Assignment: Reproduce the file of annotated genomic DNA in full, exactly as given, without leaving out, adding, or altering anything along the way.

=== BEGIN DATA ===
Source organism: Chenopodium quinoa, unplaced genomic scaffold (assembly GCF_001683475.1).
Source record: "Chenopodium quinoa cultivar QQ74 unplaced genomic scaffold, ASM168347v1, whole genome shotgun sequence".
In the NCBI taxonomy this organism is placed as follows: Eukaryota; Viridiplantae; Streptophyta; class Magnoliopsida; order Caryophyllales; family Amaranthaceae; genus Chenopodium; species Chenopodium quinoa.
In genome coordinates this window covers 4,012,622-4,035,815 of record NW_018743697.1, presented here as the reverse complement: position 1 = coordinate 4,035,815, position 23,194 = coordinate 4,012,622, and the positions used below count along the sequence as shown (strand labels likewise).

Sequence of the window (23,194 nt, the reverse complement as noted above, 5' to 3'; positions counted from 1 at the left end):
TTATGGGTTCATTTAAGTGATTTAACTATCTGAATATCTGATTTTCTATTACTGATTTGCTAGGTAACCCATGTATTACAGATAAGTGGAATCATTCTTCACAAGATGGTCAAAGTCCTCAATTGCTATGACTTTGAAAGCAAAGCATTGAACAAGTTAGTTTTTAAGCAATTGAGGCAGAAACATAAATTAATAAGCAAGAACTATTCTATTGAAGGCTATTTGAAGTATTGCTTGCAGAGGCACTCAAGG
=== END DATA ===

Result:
Source organism: Chenopodium quinoa, unplaced genomic scaffold (assembly GCF_001683475.1).
Source record: "Chenopodium quinoa cultivar QQ74 unplaced genomic scaffold, ASM168347v1, whole genome shotgun sequence".
In the NCBI taxonomy this organism is placed as follows: Eukaryota; Viridiplantae; Streptophyta; class Magnoliopsida; order Caryophyllales; family Amaranthaceae; genus Chenopodium; species Chenopodium quinoa.
In genome coordinates this window covers 4,012,622-4,035,815 of record NW_018743697.1, presented here as the reverse complement: position 1 = coordinate 4,035,815, position 23,194 = coordinate 4,012,622, and the positions used below count along the sequence as shown (strand labels likewise).

Sequence of the window (23,194 nt, the reverse complement as noted above, 5' to 3'; positions counted from 1 at the left end):
TTATGGGTTCATTTAAGTGATTTAACTATCTGAATATCTGATTTTCTATTACTGATTTGCTAGGTAACCCATGTATTACAGATAAGTGGAATCATTCTTCACAAGATGGTCAAAGTCCTCAATTGCTATGACTTTGAAAGCAAAGCATTGAACAAGTTAGTTTTTAAGCAATTGAGGCAGAAACATAAATTAATAAGCAAGAACTATTCTATTGAAGGCTATTTGAAGTATTGCTTGCAGAGGCACTCAAGG